It’s a wide car and one that tends to fidget over the lumps and bumps of British B-roads, even if you set the dampers as soft as possible. You can drive it slowly and while it is tolerant of such behaviour, it is not receptive to it. Given that all 458 owners will have an S-class Mercedes or similar at home, it is entirely appropriate for it to ask why you’ve woken it up if you’re not going to use it properly. It is not simply far faster than the F430 it replaces, it has a far harder core, too. Which is excellent.

Its problem on the road is environmental. Unlike the Editor my time with the 458 coincided not with the Circuito delle Madonie, but the roads of rural Leicestershire where any attempt to use the car’s performance merely shortened still further time spent between queues of traffic.

Then again, you tend not to stay stuck for long in one of these because all it takes is the shortest straight and a couple of tugs on the left-hand paddle and you’re not only past, but gone. And on those rare occasions where it could be driven as its makers intended, it was all you could hope a Ferrari might be. It was flashingly fast, of course, but also utterly thrilling. It communicates exactly how quickly you are travelling unlike others which remove you from the sensations of driving so much you can be genuinely surprised when you look at the speedo. Its brakes are flawless, its gearshifts instantaneous. The grip is so abundant and the safety systems so numerous and well tuned that only a lunatic would unstick it in the dry. It is, in short, a perfectly optimised Ferrari road car, all and more that the majority of its customers will be hoping for.

Almost. For just a few will venture out onto race tracks in their 458s, only to discover that a car that’s close to perfect on the public road can be some distance from it on a private track.

Essentially there are two issues working together if not to poison the experience of driving the 458 as fast as it will possibly go, then certainly to pollute it a little. First is the steering which, like all mid-engined Ferraris since power assistance was adopted for the F355 15 years ago, is lacking somewhat in feel. But its real problem is that it’s substantially too direct and aggressive, creating an unusually big reaction from the car to any given input. You notice it less on the road because you can get away with being less precise. But on the track where accuracy is everything it’s a needless annoyance, as if Ferrari had made it that way to make it feel sporting, in the same way Audi used to over-servo its brakes to make them feel better than they were. The second problem is that the transition from quite heavy understeer to fast-moving oversteer is too swift, making it a difficult car to balance where you want it, on the cusp between the two. On Ferrari’s advice I drove it in ‘race’ mode which left in place one final safety net to keep me out of the gravel, and I was grateful for it.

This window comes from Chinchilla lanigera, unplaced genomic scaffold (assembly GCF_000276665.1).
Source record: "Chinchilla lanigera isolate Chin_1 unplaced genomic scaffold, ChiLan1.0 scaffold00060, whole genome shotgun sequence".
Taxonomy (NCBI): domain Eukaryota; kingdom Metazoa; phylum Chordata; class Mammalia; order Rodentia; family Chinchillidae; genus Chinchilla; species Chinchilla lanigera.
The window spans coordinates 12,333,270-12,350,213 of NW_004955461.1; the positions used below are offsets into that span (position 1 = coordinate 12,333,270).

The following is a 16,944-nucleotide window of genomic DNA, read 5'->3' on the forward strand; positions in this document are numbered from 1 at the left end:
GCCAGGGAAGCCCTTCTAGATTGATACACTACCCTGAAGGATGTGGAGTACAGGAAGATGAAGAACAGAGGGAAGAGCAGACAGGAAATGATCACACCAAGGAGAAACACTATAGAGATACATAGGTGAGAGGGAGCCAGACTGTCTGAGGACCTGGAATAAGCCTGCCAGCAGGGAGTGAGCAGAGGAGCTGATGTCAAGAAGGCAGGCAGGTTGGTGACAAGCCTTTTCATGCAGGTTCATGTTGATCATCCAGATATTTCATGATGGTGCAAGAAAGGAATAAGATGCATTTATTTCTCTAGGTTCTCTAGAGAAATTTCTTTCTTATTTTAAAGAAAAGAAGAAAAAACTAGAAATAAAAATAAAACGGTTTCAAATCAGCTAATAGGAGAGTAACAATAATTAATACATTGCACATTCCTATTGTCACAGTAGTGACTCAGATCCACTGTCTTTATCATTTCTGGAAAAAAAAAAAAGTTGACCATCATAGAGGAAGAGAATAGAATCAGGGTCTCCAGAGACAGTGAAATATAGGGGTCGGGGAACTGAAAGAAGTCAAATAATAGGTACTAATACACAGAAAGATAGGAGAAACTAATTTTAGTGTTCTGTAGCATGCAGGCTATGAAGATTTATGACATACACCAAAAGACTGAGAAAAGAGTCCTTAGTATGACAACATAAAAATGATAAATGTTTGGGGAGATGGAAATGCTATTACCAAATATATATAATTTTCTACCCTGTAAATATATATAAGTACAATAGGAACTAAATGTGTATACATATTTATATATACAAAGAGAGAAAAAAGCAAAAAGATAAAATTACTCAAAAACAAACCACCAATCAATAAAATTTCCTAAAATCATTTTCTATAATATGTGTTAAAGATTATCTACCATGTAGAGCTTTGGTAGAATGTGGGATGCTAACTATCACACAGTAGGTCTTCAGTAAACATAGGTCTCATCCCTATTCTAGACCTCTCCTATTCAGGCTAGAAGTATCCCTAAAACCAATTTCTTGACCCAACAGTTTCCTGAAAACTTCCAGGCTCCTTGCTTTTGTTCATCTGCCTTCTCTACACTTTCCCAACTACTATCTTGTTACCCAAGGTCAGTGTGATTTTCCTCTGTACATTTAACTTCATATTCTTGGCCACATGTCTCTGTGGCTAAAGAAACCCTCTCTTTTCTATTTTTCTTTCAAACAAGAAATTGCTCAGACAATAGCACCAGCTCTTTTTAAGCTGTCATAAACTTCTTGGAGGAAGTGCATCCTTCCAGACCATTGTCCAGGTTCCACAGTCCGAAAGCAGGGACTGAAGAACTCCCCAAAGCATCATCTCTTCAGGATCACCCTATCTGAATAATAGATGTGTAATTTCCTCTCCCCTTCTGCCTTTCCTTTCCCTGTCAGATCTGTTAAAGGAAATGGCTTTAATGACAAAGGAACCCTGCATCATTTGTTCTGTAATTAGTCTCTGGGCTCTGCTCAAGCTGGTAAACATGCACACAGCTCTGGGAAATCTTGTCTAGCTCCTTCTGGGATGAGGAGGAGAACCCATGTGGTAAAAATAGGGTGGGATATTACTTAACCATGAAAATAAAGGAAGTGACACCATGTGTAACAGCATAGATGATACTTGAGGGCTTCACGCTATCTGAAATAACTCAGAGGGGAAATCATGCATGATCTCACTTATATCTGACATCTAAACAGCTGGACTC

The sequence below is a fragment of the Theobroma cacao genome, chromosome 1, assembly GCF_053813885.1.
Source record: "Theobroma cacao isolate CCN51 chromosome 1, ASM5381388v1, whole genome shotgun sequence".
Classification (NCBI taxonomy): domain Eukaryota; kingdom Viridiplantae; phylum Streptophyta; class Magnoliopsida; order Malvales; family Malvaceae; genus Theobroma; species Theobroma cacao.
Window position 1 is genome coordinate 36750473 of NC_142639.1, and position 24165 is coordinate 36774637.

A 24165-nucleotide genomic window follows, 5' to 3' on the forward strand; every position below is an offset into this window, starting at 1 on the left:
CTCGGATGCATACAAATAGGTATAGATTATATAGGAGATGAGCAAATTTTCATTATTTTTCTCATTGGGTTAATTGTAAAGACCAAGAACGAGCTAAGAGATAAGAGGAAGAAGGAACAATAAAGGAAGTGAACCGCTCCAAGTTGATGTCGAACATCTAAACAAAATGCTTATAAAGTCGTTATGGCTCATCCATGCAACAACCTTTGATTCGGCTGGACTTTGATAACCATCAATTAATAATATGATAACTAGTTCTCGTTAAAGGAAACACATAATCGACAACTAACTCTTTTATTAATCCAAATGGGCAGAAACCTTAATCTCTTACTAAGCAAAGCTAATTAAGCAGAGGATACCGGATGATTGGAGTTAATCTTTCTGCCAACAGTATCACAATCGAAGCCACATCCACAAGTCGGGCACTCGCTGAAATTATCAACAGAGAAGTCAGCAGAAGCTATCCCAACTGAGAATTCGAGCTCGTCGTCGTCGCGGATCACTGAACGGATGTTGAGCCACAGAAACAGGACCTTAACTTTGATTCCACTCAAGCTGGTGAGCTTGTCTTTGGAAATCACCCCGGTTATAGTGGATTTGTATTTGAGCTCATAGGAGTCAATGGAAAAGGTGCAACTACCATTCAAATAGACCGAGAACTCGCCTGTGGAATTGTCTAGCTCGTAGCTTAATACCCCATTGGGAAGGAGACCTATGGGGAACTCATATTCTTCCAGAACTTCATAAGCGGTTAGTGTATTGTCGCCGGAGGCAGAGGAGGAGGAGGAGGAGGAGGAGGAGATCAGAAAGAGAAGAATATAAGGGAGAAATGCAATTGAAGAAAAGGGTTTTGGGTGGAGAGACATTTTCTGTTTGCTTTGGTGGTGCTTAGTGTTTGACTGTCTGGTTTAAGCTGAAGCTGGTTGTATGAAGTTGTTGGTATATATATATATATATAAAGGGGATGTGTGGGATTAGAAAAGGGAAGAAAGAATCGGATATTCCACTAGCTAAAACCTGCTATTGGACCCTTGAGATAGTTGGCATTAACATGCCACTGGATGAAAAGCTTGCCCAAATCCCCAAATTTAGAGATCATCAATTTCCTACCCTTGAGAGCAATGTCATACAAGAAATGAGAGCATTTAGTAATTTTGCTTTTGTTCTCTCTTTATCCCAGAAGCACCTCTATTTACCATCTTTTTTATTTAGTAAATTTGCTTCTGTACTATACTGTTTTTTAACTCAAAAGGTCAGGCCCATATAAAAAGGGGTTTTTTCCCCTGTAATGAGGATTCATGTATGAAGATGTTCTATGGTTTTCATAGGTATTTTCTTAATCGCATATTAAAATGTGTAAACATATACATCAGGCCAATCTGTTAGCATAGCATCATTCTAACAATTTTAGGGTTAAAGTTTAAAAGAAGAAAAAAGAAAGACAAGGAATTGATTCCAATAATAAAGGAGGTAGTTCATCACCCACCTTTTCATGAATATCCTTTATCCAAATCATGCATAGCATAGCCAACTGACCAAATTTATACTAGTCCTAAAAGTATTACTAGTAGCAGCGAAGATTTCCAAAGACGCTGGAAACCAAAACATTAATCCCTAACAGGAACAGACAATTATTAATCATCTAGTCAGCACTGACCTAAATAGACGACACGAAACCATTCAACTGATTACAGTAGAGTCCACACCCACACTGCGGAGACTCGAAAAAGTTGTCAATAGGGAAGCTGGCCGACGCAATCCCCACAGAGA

I’m pleased to say the 458 is a fine Ferrari, one of its very best in modern times. With slower steering it might make my top five road Ferraris of all time and even as it is its place in the top ten is secure. One thing’s for sure, the McLaren MP4-12C is going to have to be a landmark to beat it.

FACTFILE
ENGINE: 4499cc, V8 – 90°
TOP SPEED: 202mph
PRICE: £169,546
POWER: 570bhp at 9000rpm
FUEL/CO2: 20.6mpg, 307g/km
www.ferrari.com

Related articles

Related products